UK Court of Appeal to rule on exclusion of Labour Party members from leadership ballot

By Robert Stevens
12 August 2016

On Thursday, the Court of Appeal in London heard the Labour Party National Executive Committee’s (NEC’s) appeal against a High Court ruling that new members were entitled to a vote in the upcoming leadership contest.

A ruling in the case will be handed down today.

The NEC ruled last month that only members who joined the party before January 12 would be allowed to participate in September’s election. This was part of blatantly anti-democratic moves by the right wing, aimed at rigging the contest so as to oust nominally “left” leader Jeremy Corbyn from power. Up to 150,000 members—mostly believed to be Corbyn supporters—would have been excluded by the decision.

Five party members challenged the NEC decision. In his ruling Monday, Justice Hickinbottom upheld the five’s claim that the NEC was not within its rights to arbitrarily impose such a restriction, which represented an unlawful breach of contract. The five members had “paid their dues” and had a right to vote.

The appeal against Hickinbottom’s ruling was demanded by a handful of people on the NEC’s “procedures committee” and forced through by Tom Watson, deputy leader of the party. Watson has played a critical role in the ongoing putsch aimed at removing Corbyn. He asked the Labour leader, elected just 10 months before with a massive majority, to resign in the coup’s initial stages as right-wing Labourites were deserting the shadow cabinet in droves in an attempt to prevent him running a functioning opposition to the Conservative government.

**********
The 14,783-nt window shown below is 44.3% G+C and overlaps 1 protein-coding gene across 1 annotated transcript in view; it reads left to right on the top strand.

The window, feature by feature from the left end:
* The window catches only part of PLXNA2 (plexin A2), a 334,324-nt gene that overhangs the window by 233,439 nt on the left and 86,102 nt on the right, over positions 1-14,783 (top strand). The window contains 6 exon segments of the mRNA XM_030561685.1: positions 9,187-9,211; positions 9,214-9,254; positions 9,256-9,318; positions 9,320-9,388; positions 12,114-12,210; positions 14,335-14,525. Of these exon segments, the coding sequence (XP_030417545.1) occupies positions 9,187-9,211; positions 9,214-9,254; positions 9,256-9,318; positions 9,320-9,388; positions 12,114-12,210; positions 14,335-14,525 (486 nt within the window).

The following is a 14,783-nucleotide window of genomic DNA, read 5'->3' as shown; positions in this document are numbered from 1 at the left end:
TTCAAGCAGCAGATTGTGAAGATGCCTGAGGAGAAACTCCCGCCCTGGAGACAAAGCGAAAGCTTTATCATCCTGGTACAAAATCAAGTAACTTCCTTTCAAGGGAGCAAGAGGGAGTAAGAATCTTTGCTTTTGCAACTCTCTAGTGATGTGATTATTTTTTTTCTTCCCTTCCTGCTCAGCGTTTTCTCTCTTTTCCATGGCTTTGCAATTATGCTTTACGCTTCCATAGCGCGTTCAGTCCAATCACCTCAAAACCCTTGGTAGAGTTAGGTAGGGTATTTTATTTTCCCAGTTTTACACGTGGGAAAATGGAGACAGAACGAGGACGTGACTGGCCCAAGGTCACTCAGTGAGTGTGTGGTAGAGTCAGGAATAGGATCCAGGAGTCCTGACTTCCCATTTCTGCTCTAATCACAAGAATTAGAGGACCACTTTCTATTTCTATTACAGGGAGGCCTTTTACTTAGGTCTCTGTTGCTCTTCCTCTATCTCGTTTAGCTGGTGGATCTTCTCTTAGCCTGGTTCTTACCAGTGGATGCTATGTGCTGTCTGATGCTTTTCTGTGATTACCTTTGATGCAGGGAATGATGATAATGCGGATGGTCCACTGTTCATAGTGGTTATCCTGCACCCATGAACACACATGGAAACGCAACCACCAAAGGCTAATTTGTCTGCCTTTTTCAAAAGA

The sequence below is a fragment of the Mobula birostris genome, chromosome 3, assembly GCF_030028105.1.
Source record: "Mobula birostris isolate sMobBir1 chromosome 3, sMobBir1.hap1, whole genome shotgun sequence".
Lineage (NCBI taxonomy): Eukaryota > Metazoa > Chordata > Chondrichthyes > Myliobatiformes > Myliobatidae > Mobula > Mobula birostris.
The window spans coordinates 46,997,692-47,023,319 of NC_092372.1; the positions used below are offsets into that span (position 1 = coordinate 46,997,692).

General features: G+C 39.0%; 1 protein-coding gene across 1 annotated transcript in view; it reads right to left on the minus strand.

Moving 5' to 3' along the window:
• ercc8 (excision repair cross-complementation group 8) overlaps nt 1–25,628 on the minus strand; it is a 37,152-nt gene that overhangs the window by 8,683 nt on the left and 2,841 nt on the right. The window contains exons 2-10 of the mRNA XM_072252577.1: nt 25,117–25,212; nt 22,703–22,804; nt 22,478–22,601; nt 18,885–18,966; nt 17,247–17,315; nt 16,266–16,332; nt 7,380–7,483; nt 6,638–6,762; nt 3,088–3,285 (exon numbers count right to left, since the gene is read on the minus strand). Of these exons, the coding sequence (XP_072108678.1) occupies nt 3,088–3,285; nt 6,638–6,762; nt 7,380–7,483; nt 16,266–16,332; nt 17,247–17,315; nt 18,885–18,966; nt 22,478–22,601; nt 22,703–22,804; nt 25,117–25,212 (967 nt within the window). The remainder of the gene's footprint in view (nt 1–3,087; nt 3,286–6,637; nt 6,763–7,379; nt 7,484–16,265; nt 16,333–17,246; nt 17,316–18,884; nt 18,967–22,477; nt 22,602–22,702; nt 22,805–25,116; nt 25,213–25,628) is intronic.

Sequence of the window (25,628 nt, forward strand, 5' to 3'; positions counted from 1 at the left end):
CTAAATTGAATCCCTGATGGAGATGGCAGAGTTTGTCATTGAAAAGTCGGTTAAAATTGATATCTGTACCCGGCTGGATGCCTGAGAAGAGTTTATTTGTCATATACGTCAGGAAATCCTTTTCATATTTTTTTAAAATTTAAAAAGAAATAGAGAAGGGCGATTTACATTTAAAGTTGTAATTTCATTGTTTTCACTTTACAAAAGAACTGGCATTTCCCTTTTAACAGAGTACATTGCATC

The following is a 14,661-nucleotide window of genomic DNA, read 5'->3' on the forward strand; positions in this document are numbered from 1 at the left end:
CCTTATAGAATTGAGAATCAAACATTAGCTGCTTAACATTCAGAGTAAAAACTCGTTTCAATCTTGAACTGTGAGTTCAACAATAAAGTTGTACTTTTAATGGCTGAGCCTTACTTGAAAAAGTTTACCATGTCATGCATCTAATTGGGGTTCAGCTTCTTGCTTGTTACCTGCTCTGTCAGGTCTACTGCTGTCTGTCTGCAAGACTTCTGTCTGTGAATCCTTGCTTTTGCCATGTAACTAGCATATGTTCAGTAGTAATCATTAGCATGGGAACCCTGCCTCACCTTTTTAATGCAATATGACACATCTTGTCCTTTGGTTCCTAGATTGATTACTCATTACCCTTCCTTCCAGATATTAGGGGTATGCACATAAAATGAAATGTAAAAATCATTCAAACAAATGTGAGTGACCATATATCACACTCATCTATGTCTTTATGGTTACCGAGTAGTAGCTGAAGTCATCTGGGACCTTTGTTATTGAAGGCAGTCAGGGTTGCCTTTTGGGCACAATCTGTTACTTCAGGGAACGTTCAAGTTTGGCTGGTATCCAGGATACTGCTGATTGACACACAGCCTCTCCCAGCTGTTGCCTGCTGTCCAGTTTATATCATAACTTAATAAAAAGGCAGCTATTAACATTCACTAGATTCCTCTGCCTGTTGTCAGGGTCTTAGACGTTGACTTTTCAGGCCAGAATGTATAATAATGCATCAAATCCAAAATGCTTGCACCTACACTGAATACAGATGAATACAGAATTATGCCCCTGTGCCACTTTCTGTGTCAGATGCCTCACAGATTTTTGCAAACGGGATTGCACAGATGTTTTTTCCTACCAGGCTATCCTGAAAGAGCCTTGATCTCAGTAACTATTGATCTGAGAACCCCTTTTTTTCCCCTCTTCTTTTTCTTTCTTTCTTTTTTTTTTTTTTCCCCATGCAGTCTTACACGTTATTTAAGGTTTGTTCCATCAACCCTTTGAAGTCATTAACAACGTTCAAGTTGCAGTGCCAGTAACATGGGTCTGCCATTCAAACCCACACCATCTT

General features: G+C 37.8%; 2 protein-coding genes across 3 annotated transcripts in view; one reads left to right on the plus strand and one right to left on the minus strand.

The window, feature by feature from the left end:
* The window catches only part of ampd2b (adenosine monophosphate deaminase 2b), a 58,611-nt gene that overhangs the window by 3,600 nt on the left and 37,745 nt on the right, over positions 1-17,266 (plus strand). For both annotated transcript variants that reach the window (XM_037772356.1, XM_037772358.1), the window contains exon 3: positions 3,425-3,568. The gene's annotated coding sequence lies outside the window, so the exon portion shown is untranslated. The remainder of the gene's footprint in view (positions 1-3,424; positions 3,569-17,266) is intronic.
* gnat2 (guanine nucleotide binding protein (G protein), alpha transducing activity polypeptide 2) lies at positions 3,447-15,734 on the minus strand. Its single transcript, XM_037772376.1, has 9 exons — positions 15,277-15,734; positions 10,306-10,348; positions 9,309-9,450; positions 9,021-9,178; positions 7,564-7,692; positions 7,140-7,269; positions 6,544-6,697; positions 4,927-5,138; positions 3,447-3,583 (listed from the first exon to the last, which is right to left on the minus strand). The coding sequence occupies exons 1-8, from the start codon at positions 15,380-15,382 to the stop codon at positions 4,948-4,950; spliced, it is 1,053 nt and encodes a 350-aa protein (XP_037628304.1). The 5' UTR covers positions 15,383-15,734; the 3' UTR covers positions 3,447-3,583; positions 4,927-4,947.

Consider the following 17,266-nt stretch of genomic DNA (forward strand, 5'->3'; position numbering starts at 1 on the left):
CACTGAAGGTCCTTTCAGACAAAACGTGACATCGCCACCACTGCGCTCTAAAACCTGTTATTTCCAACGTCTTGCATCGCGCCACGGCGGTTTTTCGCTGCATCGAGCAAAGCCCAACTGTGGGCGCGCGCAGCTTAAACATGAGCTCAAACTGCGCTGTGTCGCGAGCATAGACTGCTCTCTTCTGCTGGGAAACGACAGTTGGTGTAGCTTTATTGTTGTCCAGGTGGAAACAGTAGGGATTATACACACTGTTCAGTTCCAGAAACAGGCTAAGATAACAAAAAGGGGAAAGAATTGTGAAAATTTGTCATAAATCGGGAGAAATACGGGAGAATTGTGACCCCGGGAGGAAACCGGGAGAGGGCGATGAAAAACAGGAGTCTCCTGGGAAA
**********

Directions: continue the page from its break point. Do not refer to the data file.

The day after forcing through the appeal, at an estimated cost of nearly £250,000, Watson utilised the Guardian—the propagandists in chief of the coup against Corbyn—to launch a McCarthyite red-baiting operation in order to justify a bar on Labour members voting and to deepen the ongoing purge being mounted by the plotters.